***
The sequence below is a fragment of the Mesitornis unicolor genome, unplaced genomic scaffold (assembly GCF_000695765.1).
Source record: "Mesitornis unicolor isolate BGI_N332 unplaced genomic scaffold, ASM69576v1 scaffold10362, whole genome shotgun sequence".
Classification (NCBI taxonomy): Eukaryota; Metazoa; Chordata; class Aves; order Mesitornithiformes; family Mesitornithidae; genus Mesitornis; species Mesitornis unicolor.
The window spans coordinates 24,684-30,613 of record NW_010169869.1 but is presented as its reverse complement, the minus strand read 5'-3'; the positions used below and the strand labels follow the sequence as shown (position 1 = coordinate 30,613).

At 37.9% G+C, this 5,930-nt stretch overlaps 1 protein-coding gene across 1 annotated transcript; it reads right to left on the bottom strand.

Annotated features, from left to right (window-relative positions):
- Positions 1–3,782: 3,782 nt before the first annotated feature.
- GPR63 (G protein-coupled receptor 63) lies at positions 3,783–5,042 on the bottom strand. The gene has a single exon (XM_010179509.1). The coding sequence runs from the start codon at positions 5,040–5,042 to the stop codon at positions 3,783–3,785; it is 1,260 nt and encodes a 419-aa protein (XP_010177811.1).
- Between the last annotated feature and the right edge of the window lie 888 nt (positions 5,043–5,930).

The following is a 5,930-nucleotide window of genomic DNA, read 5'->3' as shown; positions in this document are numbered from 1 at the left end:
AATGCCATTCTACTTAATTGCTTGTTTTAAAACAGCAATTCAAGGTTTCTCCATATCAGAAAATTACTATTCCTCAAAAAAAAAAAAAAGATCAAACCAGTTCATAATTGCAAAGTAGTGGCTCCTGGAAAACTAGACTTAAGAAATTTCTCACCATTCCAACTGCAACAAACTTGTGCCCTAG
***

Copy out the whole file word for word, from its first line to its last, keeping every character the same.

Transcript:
The sequence below is a fragment of the Mesitornis unicolor genome, unplaced genomic scaffold (assembly GCF_000695765.1).
Source record: "Mesitornis unicolor isolate BGI_N332 unplaced genomic scaffold, ASM69576v1 scaffold10362, whole genome shotgun sequence".
Classification (NCBI taxonomy): Eukaryota; Metazoa; Chordata; class Aves; order Mesitornithiformes; family Mesitornithidae; genus Mesitornis; species Mesitornis unicolor.
The window spans coordinates 24,684-30,613 of record NW_010169869.1 but is presented as its reverse complement, the minus strand read 5'-3'; the positions used below and the strand labels follow the sequence as shown (position 1 = coordinate 30,613).

At 37.9% G+C, this 5,930-nt stretch overlaps 1 protein-coding gene across 1 annotated transcript; it reads right to left on the bottom strand.

Annotated features, from left to right (window-relative positions):
- Positions 1–3,782: 3,782 nt before the first annotated feature.
- GPR63 (G protein-coupled receptor 63) lies at positions 3,783–5,042 on the bottom strand. The gene has a single exon (XM_010179509.1). The coding sequence runs from the start codon at positions 5,040–5,042 to the stop codon at positions 3,783–3,785; it is 1,260 nt and encodes a 419-aa protein (XP_010177811.1).
- Between the last annotated feature and the right edge of the window lie 888 nt (positions 5,043–5,930).

The following is a 5,930-nucleotide window of genomic DNA, read 5'->3' as shown; positions in this document are numbered from 1 at the left end:
AATGCCATTCTACTTAATTGCTTGTTTTAAAACAGCAATTCAAGGTTTCTCCATATCAGAAAATTACTATTCCTCAAAAAAAAAAAAAAGATCAAACCAGTTCATAATTGCAAAGTAGTGGCTCCTGGAAAACTAGACTTAAGAAATTTCTCACCATTCCAACTGCAACAAACTTGTGCCCTAG